We heard that are some rural primary schools have enough space to accommodate most of their pupils at one time while maintaining two-metre social distancing. Each school is different with some operating, even before the pandemic, with little or no spare space.

The seventeen secondary schools present a more substantial challenge as some are overcrowded, and few are much short of full.

But the Director of Education and all the staff in the department seem well prepared for everyone going back to their school desks in the second full week in August. Even if, of necessity, it won't be five days a week there for most - yet.

For University students, much more of their studying will be online. That works better with maturity. Most seven-year-old's attention span will not survive long being left to learn unsupervised at a computer. A nineteen-year-old should be, but not all will be, much more self-directed and focussed. I suspect my learning history from fifty-five years ago puts me firmly in the "not all will be" category.

So one thing we need is a method of not simply measuring the outputs from, submission of course-work and so on, but also of seeing that their meaningful engagement with the learning process that precedes that. Teachers and tutors need to be able to spot that, now at a distance, and intervene before too much time is lost.

I haven't seen much discussion of this aspect of online learning.

Four years ago, I completed a Postgraduate Certificate for which I studied entirely online, about eighteen to twenty hours a week (late nights and early mornings!), with Strathclyde University. That worked well for me in my late 60s. Based on that, I am reasonably optimistic that higher education students will learn well even when studying away from the institution in which they are enrolled.

I shall watch with interest how it works out with younger students.

For now, it's back to my own learning where I look to add to my knowledge in advance of this week's meetings.


Popular posts from this blog

Non-taxing times

There aren't many substitutes for lived experience. Book learning is more than useful mainly because it fills one's head with questions as well as knowledge.

Being a member of a numerical majority can breed certain unconscious complacencies. Plural. I had no influence over being born white and male. But carry total responsibility for what I then do.

It's not often I will quote a Labour MP with commendation. But a comment article in one of today's papers by such a person caused me to realise that my reaction to recent events was an example of unconscious bias in my thinking.

The UK Prime Minister has announced his economic response to the pandemic. It can be criticised on so many fronts. And my take on it, as with many commentators, was largely economic. It's tiny compared to the need. It's not new money. It provides little or nothing for Scotland and Wales. All true.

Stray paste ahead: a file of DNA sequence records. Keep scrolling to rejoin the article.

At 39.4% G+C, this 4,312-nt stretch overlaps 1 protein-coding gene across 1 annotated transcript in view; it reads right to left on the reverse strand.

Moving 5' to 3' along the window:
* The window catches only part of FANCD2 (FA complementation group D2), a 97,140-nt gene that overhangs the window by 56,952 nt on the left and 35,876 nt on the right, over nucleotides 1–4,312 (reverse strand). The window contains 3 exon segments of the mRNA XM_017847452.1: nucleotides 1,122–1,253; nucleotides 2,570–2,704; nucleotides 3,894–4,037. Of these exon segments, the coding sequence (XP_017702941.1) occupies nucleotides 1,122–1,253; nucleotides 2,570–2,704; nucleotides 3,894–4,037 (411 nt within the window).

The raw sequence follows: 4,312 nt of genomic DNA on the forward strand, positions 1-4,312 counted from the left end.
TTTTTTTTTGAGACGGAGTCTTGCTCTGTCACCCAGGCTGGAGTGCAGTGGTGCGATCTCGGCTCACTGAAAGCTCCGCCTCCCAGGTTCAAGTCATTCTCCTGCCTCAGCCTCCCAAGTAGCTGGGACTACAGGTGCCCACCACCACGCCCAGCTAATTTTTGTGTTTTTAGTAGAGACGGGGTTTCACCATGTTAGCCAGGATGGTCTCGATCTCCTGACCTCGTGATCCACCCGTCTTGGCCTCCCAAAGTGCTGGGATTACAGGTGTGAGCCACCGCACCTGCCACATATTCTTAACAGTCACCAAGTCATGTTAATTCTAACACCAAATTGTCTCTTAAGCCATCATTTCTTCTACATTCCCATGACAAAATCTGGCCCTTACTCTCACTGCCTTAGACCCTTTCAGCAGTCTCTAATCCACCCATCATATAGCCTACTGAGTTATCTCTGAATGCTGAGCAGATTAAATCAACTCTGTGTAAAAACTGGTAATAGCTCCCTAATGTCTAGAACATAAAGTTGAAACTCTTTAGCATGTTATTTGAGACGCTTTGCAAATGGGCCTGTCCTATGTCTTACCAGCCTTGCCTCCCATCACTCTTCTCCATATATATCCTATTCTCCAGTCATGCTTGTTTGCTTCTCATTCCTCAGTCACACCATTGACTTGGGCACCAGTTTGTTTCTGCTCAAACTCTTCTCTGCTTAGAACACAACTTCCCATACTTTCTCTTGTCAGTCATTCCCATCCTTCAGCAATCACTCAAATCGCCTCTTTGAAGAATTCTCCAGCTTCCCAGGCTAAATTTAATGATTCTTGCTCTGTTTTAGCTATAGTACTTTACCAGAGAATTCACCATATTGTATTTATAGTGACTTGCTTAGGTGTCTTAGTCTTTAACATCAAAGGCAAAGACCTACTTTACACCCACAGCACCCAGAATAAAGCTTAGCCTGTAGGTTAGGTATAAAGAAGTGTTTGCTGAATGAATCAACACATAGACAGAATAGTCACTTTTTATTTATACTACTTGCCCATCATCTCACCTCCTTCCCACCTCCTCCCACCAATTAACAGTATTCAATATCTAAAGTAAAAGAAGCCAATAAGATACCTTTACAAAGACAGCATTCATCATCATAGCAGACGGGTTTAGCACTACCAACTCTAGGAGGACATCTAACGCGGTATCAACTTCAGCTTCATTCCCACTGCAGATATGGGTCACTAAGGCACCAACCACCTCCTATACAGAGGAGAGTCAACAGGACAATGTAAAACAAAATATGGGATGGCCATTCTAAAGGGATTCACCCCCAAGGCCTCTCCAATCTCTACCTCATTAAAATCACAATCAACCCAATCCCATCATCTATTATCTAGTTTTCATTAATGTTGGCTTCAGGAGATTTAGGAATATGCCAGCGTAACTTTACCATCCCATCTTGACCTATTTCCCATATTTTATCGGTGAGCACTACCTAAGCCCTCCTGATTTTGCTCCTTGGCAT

Investing in infrastructure is suggested as a way of building a way out of the economic crisis …

Watch my back

Every family is different, and every child will be a distinct character formed by their DNA and by their experience of life. If many of the contacts I have had over the years are anything to go by, grandparents are a vital part of most families. Yesterday's announcement that young children can hug their non-shielding grandparents will be widely welcomed.

It's not something my personal experience has exposed me to. My siblings and I grew up in a family without grandparents. When my parents married at the ages of 32 and 37 all but one of their parents had already died. As the eldest in the family, I overlapped my maternal grandmother's life by a mere fourteen months and have no recollection of her. Indeed I have no photographs of my mother's parents apart from one which may be of me on my grannie's lap. There's no one left to check with.

My family seem to have bred very late in their lives. My youngest grandparent, Alexander Campbell MacGregor, a Gaelic speaker f…

Masking time

My spouse has just brought to my attention an interview conducted by Jon Snow on Channel 4 last night. Carefully probing two professors about the flare-up of the coronavirus in Leicester, he let science lead the discussion.

That picks up on my writings yesterday about the need for good quality, non-political advice closely available to political decision-makers.

Young Jon Snow, he's nearly a year younger than me, is a cool head in a crisis. When I've met him, I have been impressed by his listening skills, his ability to pick the necessary essence of what's been said by his interviewee and test it.

What struck me quite quickly was a coincidence of name. One the founders of modern epidemiology was John Snow. He was a physician who conducted a statistical analysis of cholera infection and linked it to a contaminated water supply. Famously the street water pump in Soho was disabled in 1854 and within three days cases dropped off.

A further pointer to water being the problem w…